My friend paid me with a check that bounced. He wrote a new check that included extra money to cover the fee I incurred from depositing the check.
He mentioned that due to new banking regulations, funds that he had deposited to cover the check were not available yet.
Q: If what he is saying is true, should I return the extra money he gave me to cover the penalty since it was not his fault?
A: The point that requires clarification is what principle, if any, can be applied to hold the issuer of the check liable for the fees the recipient incurred. Seemingly, the fees incurred were the indirect result of writing a bad check, and one of the most fundamental principles of Choshen Mishpat is that someone who indirectly causes a friend a loss is exempt – grama b’nizakin patur. However, there is a category of indirect damage which encroaches on the area of direct damage. This is known as garmi, and one is liable if he is negligent and causes garmi damage. For example, if Reuven agrees to meet Shimon out of town for a din torah but then skips the meeting, he is liable to reimburse Shimon for his expenses (C.M. 14:5).
Similarly, when someone issues a check, he is essentially informing the recipient that the check is good and can be deposited into his account. If the issuer was negligent and issued a check when the account did not have sufficient funds - or even if at the time the check was issued there were sufficient funds, but he later wrote additional checks, leaving the account without coverage for this check - he is liable to pay the fees the recipient incurs as a result of the bad check. Although one is liable for garmi damages that resulted from one’s negligence, one is not liable even latzeis yedei shamayim (beyond the letter of the law) for garmi damages that are a result of circumstances of oness (beyond his control) or shogeg (accidental) (Shach 386:6; see also Minchas Pitim 386:3).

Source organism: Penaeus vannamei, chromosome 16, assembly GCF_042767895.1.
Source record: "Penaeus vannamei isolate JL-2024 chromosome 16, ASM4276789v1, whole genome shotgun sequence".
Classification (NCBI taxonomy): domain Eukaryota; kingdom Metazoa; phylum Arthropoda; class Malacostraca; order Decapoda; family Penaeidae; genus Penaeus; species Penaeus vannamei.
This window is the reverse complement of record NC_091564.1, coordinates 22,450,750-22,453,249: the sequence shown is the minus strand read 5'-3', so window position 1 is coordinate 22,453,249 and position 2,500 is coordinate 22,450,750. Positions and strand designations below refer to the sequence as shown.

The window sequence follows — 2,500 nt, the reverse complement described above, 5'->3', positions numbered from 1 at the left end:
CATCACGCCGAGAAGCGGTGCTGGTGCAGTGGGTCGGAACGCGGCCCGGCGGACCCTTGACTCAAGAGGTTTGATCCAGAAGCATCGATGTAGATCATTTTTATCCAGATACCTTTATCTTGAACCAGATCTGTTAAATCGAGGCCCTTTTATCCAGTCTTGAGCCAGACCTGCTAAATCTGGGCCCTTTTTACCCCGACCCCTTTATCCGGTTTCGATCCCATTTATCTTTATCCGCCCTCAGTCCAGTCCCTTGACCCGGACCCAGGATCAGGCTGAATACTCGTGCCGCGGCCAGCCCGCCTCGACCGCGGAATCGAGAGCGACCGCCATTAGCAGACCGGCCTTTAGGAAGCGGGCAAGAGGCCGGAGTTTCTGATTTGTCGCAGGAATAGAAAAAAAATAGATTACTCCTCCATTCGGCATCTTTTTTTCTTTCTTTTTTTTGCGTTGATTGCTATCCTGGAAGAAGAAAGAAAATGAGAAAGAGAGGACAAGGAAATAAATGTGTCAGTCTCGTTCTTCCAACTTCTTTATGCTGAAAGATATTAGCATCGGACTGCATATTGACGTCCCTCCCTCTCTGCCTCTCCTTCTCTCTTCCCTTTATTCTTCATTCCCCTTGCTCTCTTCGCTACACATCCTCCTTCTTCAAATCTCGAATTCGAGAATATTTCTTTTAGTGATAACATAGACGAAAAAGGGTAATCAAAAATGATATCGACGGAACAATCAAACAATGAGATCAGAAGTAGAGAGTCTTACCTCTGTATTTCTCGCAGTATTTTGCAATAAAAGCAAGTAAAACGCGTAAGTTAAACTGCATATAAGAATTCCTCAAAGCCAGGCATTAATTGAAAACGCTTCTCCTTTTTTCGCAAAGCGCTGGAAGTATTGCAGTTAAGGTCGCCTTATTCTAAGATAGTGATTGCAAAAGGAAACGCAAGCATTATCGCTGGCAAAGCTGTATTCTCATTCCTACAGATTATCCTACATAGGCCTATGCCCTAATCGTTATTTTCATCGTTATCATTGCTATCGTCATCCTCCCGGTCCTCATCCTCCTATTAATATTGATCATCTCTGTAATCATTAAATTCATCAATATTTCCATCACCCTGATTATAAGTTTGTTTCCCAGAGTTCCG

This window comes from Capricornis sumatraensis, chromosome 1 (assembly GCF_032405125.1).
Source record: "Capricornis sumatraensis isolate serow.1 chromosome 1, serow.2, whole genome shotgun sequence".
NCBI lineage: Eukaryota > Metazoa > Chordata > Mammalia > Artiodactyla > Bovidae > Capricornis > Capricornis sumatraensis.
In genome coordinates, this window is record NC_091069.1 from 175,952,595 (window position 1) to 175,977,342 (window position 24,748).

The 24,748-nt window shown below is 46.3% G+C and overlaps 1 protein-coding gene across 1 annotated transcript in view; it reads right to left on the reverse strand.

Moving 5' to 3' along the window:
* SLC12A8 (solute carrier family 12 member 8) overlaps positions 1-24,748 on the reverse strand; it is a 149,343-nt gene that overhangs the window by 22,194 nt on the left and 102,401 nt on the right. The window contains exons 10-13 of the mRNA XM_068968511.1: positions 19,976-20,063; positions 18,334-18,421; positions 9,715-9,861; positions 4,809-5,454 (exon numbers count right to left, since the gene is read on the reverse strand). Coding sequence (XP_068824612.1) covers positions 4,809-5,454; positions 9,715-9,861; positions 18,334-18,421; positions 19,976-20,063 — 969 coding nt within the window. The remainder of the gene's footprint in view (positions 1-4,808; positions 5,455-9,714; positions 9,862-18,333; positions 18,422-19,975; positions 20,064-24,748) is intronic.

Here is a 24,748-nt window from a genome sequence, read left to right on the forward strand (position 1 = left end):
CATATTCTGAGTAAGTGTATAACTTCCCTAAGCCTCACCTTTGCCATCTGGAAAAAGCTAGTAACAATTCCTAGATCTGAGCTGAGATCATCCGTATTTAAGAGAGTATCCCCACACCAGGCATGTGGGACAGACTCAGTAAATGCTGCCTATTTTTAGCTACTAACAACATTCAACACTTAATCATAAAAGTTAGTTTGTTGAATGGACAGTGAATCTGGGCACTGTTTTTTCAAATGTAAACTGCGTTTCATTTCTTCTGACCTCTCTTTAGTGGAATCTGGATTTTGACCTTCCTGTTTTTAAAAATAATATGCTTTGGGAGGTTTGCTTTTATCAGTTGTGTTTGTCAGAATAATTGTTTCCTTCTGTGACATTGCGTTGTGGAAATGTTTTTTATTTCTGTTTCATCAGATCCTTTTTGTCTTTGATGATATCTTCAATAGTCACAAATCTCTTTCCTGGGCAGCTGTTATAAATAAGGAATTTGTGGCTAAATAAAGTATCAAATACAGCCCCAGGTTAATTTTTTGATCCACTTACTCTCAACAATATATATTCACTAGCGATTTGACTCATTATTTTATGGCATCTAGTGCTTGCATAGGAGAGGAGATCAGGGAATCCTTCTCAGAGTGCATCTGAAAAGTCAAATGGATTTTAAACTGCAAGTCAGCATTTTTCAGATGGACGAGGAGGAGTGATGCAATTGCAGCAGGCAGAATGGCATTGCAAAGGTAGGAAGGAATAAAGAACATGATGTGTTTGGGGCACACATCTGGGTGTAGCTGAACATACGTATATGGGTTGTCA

In a case of oness or shogeg, if the issuer of the check decides on his own to pay the recipient because he feels that it is the proper thing to do, the recipient need not be concerned about the issuer’s misconception that he is obligated to pay. The reasoning is that since he paid without being asked, he indicates that he wants to do the “right thing” even if he is technically exempt from having to make a payment.
Similarly, in a case of oness or shogeg, it is prohibited for the recipient to ask to be reimbursed if that gives the impression that he is obligated to pay. If the issuer of the check voluntarily paid the recipient and mentioned that he feels halachically obligated to do so, it raises a question of whether the recipient must return the extra funds since it may involve mechilla b’taus (mistakenly forgiving a debt) or, in this case, paying due to an erroneous impression that he is obligated.
In your case, since the issuer already paid you in order to maintain his reputation as an honest person, you are not obligated to return the funds - even though your friend may have not been obligated to cover the bank fees (see Rivash cited in Ketzos 17:3, 75:4, 207:3).